To promote fish production, improve living conditions of the Somaliland people and create job opportunities, the Somaliland Development Fund (SDF) through the Ministry of Fisheries and Marine Resources has allocated funds to implement the Strengthening Fisheries Management and Production Capacity Project.

The fisheries project is focused on three key objectives with capacity building of ministry staff considered as a main objective. Due to the shortage of qualified staff at the Ministry, there is a clear need for training. The fisheries project has carried out four trainings in Berbera and Erigavo and three more are planned for Sanaag. Since these trainings have largely benefitted field staff of the MoFMR, the seminars were carried out to build capacity of headquarters staff and provide them with an overview of pertinent topics in fisheries. The seminars were carried out over a six-month period from February to the beginning of July in 2017.

The Minister of Fisheries and Marine Resources, Mr. Ali Jama Farah, attended the closing event and handed out certificates together with the Project Manager.

2017.08.16 MoFMR Minister2

He stated: “I am very delighted to attend this seminar today as the last one of 19. I want to congratulate everyone who participated. This training was carried out on significant topics in fisheries providing certain areas of knowledge to help improve your current work.”

"You have definitely received an overview that you could not get anywhere else, since the country has no universities and schools to learn to fish. This training has offered a lot of knowledge about fisheries, “ the Minister added.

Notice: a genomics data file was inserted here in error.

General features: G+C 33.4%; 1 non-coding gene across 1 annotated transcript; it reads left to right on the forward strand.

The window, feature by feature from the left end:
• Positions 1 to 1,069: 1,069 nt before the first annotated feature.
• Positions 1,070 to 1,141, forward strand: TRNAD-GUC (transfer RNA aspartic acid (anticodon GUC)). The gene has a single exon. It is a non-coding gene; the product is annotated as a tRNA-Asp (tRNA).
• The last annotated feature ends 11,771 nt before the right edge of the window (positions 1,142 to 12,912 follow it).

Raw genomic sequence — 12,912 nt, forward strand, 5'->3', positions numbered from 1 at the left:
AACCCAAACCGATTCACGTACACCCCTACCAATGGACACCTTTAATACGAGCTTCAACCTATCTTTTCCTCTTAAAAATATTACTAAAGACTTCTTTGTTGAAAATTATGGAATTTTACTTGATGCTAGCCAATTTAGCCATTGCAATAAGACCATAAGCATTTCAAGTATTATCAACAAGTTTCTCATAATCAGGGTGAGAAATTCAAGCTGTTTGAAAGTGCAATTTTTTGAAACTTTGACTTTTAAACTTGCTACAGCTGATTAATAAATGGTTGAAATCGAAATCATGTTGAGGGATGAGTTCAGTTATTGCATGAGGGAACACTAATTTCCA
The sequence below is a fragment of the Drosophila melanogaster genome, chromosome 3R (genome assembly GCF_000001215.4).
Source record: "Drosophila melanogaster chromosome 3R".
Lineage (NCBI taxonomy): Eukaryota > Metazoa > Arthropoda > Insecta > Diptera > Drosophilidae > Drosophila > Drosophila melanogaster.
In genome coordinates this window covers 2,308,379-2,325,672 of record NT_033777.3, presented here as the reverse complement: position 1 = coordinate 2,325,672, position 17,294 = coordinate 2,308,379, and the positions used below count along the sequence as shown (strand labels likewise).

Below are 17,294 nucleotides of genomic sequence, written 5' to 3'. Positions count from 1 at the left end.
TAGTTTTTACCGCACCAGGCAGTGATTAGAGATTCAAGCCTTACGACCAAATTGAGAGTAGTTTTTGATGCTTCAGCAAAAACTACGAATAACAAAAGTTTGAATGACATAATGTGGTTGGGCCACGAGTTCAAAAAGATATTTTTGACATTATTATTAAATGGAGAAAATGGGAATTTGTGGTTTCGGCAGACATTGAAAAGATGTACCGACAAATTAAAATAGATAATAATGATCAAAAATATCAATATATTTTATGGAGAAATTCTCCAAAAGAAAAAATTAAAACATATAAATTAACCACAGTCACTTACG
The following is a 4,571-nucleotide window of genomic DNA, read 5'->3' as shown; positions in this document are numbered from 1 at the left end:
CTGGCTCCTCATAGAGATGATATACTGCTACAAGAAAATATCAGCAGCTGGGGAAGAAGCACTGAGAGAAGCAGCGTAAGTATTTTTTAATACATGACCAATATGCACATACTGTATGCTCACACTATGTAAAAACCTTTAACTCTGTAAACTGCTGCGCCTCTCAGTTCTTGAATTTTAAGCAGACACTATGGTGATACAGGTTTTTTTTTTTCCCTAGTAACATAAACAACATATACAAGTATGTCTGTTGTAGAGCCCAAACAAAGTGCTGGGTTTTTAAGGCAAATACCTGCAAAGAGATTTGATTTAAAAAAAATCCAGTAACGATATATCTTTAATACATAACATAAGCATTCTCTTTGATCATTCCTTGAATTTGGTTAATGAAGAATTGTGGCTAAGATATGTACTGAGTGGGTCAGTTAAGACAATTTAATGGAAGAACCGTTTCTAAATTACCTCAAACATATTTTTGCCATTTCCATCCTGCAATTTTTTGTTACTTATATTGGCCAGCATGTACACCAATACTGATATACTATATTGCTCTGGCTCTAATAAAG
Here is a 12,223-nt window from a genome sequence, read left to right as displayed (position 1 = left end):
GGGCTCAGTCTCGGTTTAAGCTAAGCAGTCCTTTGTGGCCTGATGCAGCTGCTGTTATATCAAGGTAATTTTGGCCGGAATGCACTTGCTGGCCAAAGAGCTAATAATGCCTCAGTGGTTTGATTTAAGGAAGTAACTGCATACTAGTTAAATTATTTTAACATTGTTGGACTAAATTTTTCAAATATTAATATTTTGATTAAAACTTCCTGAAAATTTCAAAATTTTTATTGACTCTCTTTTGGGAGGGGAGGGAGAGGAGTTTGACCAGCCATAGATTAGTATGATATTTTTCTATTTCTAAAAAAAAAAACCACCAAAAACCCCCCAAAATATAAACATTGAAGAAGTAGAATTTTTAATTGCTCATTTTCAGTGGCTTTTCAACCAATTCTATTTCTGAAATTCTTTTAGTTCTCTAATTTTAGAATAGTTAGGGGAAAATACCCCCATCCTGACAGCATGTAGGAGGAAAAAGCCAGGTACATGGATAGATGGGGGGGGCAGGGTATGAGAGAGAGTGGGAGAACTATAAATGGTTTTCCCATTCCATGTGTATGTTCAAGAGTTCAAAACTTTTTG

Muse Yusuf Ibrahim, a participant and Assistant Director of the Planning Department of the Ministry of Fisheries said, “The seminars were launched in February and ended in July 2017. There were 19 in total. The seminars were very important to me because of the long period that we partipated in them, while other trainings were short, and that makes the difference.”

2017.08.16 MoFMR Muse2

“I remember in 2015 I attended a workshop about fisheries, organized by a local NGO. I had no fisheries background at that time. I could not understand the presentations during the training sessions which made me unable to answer the questions following the training discussions. Now I have better knowledge about the fisheries and am ready to apply what I have learned,” Muse continued to explain.